Electric car regenerative braking: How does it work?
- Download the EVGuide Report, 2022
- How do brakes in a car work?
- How does regenerative braking work?
- What is an electric braking system?
- What is ‘one-pedal driving’?
- Vehicles with regenerative braking
You’ve no doubt heard the term, but just what is regenerative braking?
Regenerative braking is how an electric vehicle captures kinetic energy created when the car slows down, either transferring it directly to the electric motor or storing it in the battery pack for future use.
Although electric vehicles receive lashings of praise due to the obvious benefits — running a car on electricity is cheaper and far friendlier to the environment than a comparable internal-combustion engine (ICE) car — one issue keeps circling them like vultures eyeing off someone lost in the desert.
And that is, how to find a charger to keep them powered up.
Since EV-charging infrastructure isn’t quite where it needs to be at yet, especially in a country as expansive as Australia, there’s understandable concern around how to keep them sufficiently charged, especially during longer journeys.
Engineers far smarter than us have come up with technology to alleviate this problem in the form of regenerative braking, an ingenious process used in EVs — whether that’s a hybrid, plug-in hybrid electric vehicle (PHEV) or all-electric vehicle — where kinetic energy captured when the vehicle slows down is converted into power that the car can utilise.
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Regenerative braking can’t provide as much power as plugging an EV into an external source like a charging station, so it’s not a complete solution, but what it can do is continually top up your EV’s battery without you having to plug it in, which is a huge help in extending your driving range.
How do brakes in a car work?
In a traditional ICE car, the brakes are used to slow the vehicle down, with kinetic energy created by the car’s movement converted into heat via the friction of the brake pads, which then dissipates into the air — wasted energy, as it were.
How does regenerative braking work?
Like ICE cars, electric car brakes consist of a brake pedal, hydraulic brakes, and disc brake calipers that clamp the brake rotors to help you to stop.
Coupled with this is a regenerative braking system, which uses the motion of the wheels when the vehicle is slowing down to capture kinetic energy that is sent to the electric motor. This kinetic energy turns the motor shaft, with the motor acting like a generator.
The kinetic energy is converted into electrical energy by the motor, which is either instantly utilised or sent to the battery to be stored and used when needed.
Some EVs also have buttons or paddles which control the strength of the regenerative braking, with more sudden stopping naturally creating more kinetic energy than gently slowing down.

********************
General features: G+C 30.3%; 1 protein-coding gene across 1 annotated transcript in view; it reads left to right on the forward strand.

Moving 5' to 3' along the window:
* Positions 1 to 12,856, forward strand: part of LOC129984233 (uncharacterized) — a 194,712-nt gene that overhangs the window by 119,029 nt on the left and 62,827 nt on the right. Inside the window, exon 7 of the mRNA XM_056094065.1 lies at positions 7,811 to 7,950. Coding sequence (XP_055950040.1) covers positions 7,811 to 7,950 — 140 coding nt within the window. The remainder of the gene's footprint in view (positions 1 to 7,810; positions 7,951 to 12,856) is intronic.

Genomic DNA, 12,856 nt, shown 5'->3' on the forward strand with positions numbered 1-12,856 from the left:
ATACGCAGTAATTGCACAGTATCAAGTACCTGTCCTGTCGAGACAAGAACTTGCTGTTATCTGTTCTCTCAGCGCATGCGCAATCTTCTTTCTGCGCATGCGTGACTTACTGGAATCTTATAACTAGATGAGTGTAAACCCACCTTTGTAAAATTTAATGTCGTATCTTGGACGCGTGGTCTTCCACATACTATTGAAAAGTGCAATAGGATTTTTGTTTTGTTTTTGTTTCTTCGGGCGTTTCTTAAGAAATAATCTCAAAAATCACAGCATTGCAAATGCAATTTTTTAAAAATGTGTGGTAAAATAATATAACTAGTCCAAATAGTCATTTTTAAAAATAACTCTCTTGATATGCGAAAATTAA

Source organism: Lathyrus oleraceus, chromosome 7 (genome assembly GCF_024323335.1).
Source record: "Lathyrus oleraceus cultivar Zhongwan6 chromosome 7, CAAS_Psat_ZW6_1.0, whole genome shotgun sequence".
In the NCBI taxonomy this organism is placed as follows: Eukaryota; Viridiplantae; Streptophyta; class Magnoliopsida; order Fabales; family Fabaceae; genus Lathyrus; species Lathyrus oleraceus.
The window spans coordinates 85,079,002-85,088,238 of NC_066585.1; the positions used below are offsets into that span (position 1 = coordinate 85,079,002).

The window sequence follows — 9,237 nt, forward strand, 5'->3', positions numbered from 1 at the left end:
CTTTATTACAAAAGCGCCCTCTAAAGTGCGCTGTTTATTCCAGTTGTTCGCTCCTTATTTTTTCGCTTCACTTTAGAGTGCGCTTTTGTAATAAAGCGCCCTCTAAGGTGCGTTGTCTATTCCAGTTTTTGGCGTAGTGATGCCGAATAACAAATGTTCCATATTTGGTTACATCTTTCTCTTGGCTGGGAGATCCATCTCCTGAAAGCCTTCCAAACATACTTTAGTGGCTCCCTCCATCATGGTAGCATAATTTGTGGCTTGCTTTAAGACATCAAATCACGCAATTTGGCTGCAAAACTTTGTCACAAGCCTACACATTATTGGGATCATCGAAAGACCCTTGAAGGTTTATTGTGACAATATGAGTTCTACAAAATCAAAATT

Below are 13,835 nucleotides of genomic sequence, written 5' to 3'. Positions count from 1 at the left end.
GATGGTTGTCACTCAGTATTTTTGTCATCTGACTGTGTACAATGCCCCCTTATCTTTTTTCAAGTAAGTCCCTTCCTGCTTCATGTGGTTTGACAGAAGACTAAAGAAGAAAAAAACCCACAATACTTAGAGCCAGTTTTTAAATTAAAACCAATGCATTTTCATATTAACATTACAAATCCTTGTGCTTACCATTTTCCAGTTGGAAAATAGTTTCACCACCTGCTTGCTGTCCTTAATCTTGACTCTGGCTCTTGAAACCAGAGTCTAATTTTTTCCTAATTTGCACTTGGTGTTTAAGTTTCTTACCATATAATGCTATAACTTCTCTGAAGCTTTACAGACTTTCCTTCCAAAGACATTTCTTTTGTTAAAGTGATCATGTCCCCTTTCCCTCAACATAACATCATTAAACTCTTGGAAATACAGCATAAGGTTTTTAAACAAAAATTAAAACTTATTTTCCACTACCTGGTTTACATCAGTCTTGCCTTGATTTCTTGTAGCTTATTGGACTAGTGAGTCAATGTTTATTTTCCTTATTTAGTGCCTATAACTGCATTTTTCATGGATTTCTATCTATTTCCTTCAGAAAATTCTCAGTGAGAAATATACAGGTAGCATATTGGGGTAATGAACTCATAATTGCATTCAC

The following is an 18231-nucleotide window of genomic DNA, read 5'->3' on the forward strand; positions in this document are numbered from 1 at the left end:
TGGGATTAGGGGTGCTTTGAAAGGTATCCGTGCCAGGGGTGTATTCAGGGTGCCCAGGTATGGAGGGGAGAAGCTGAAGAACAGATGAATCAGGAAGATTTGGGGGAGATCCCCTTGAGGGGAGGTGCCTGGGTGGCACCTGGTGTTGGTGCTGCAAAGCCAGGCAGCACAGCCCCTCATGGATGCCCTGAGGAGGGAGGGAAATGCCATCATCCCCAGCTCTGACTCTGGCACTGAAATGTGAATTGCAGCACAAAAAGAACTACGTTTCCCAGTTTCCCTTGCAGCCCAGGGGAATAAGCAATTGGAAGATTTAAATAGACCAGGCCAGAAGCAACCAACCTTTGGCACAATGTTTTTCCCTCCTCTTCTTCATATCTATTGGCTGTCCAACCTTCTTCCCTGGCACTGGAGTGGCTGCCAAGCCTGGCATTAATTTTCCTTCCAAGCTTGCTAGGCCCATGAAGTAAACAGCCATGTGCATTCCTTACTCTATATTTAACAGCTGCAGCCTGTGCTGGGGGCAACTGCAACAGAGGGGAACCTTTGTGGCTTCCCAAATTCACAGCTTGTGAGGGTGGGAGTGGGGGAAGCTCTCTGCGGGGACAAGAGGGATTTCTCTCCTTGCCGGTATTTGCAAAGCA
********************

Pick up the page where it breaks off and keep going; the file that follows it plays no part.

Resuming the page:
The sudden stopping is a boon for generating power, but be warned, it can be a jerky experience, and anyone eating food or drinking while it’s happening may want to think twice, lest they wind up wearing it.
What is an electric braking system?
Just to confuse things a little, there is an electric braking system that uses ‘brake-by-wire’ technology, where the mechanical and hydraulic components of traditional braking systems are replaced by electronic sensors and actuators to carry out the braking.
Does that have anything to do with regenerative braking? Not really, but at least you’ll be well equipped if you’re confronted with a pub trivia question regarding the difference between electric brakes and regenerative braking (if you do face that question, we might quietly suggest that you change pubs, pronto).
What is ‘one-pedal driving’?
For all intents and purposes, an electric motor that provides propulsion and a generator that creates electricity are mechanically the same, which is why EVs have a component that is typically referred to as a ‘motor-generator’.
In EVs, the process of regenerative braking kicks in as soon as you take your foot off the accelerator, the electric motor then switching over to act as a generator. The effort it takes to turn the generator requires the car to slow down significantly, meaning you may not even have to press down on the brake pedal to stop.
Thus, the term ‘one-pedal driving’ was born, since the accelerator acts as a kind of brake once you take your foot off of it, with the single pedal being used to speed up and slow down the vehicle.
While hybrids and PHEVs also have regenerative braking, full one-pedal driving is usually only available in fully electric cars.
Vehicles with regenerative braking
When it comes to Tesla, regenerative braking is standard in all of its cars. Other EVs that utilise regenerative braking include the Hyundai Kona Electric, Audi e-tron, Nissan Leaf, BMW i3 and Jaguar I-Pace. In fact, pretty much every vehicle with a hybrid, plug-in hybrid, or fully electric drivetrain uses regenerative braking in some form.